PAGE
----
At this point technology in our everyday lives is inevitable. Digital commerce grew 44 percent in 2020 which is triple the growth we saw in 2019. Brands are realizing the potential of online commerce and are taking the time to make their digital spaces as user friendly as possible. Additionally, technology is being utilized in all parts of the fashion supply chain. Production, marketing, sales, you name it. The potential that artificial intelligence has in the fashion industry is massive and it could really shift our understanding and consumption of clothing.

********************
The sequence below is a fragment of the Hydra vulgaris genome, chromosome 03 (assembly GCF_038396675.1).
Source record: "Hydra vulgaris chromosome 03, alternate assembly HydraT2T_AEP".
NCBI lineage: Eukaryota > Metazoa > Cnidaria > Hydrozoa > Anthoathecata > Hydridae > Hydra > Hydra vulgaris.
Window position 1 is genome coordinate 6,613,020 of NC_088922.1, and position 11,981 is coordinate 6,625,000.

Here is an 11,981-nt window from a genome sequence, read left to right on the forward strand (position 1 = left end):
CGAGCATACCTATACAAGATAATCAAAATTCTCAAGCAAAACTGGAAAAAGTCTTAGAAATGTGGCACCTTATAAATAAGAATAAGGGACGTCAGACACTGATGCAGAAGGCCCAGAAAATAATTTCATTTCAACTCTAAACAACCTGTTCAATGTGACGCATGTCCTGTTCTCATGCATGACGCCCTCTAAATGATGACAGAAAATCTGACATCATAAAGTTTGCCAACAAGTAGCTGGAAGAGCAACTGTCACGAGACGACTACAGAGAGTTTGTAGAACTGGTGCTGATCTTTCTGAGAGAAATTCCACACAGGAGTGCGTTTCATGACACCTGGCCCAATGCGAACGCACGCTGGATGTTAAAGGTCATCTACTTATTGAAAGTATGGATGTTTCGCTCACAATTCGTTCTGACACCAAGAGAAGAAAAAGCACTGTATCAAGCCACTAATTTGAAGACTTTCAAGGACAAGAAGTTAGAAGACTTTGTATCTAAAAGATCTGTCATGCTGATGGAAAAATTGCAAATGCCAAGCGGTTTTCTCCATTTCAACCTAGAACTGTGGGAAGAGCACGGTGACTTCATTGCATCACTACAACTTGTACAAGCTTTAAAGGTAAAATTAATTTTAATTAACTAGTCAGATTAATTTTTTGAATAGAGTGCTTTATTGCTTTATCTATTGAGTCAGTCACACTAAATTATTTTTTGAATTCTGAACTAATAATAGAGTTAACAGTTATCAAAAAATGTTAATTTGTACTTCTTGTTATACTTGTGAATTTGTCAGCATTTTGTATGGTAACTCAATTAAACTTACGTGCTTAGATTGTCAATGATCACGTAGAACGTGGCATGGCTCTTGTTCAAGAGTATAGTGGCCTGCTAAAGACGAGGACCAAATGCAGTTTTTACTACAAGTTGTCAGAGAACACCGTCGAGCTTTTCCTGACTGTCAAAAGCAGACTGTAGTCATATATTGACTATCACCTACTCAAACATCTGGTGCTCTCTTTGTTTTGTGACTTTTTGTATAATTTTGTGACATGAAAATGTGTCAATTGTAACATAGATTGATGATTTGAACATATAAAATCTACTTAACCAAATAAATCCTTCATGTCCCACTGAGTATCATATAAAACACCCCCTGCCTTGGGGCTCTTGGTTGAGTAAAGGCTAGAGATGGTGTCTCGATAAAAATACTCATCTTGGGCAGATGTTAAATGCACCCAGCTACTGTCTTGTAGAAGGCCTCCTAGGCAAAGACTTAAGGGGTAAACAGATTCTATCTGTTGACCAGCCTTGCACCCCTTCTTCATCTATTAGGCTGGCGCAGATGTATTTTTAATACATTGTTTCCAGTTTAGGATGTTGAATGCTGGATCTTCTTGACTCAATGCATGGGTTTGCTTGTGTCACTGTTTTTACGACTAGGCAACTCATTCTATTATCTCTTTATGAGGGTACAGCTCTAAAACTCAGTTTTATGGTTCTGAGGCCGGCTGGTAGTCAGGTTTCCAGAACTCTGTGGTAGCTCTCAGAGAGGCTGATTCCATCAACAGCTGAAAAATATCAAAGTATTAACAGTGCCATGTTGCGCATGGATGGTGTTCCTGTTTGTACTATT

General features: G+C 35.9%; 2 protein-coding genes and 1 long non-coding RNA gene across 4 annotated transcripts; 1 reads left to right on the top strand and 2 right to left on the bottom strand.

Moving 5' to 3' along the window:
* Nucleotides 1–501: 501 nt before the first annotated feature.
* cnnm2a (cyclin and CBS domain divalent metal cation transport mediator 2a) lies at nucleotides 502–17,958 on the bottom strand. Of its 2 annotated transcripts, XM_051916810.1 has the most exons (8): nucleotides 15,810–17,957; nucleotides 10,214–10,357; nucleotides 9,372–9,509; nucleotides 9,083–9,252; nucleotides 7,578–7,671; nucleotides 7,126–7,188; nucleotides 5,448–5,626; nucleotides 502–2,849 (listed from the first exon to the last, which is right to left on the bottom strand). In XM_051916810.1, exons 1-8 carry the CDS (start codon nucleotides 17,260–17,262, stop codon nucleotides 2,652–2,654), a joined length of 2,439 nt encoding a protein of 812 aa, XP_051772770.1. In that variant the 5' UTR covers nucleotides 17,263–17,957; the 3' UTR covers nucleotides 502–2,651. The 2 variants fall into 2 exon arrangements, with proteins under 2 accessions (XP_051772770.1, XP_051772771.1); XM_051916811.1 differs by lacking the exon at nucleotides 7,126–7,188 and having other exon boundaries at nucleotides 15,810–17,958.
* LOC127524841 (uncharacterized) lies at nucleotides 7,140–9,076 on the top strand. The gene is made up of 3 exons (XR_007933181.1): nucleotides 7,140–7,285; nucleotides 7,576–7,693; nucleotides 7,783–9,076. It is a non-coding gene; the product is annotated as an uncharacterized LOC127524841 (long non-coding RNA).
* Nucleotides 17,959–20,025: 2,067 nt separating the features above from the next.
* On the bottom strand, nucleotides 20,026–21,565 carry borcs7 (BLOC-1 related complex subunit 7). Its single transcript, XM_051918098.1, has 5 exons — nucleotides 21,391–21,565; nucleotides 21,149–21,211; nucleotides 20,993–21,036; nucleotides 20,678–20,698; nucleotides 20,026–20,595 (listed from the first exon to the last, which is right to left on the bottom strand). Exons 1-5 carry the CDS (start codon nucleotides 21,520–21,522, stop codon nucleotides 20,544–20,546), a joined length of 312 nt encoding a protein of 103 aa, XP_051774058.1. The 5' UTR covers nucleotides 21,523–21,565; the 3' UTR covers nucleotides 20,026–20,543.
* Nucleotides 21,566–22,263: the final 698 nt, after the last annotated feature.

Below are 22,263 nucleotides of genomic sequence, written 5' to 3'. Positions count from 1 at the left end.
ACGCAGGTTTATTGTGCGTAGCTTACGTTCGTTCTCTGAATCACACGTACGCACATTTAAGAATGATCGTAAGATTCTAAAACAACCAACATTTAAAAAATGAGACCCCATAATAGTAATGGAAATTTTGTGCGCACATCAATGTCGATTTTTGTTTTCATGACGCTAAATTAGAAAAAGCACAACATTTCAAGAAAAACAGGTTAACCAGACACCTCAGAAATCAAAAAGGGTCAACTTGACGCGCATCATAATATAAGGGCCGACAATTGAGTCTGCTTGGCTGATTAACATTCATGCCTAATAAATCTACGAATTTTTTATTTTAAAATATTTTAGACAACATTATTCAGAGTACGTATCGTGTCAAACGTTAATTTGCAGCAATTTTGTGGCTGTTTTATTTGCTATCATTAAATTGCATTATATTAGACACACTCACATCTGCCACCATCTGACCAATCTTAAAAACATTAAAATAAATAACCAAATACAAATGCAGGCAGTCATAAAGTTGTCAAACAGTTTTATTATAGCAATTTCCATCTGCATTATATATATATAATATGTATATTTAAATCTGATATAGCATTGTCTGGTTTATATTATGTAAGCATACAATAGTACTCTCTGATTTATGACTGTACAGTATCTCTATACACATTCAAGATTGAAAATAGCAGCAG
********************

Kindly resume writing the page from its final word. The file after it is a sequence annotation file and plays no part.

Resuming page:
In an online context AI can make the shopping experience more pleasant for users through chatbots or voice assistant devices. Amazon Lex can help you find and purchase products via the website without having to lift a finger (literally). Bots like Lex are able to engage in dialogue with customers in order to find the perfect product, leaving the shopper happy and satisfied. If the shopping is being done in person the AI can record the shopping experience through optional feedback. Furthermore it can monitor the customer while they are shopping and understand their sentiments through the products they choose to purchase. This data can be used by the brands to better their service and have an idea of what the average customer is looking for and purchasing.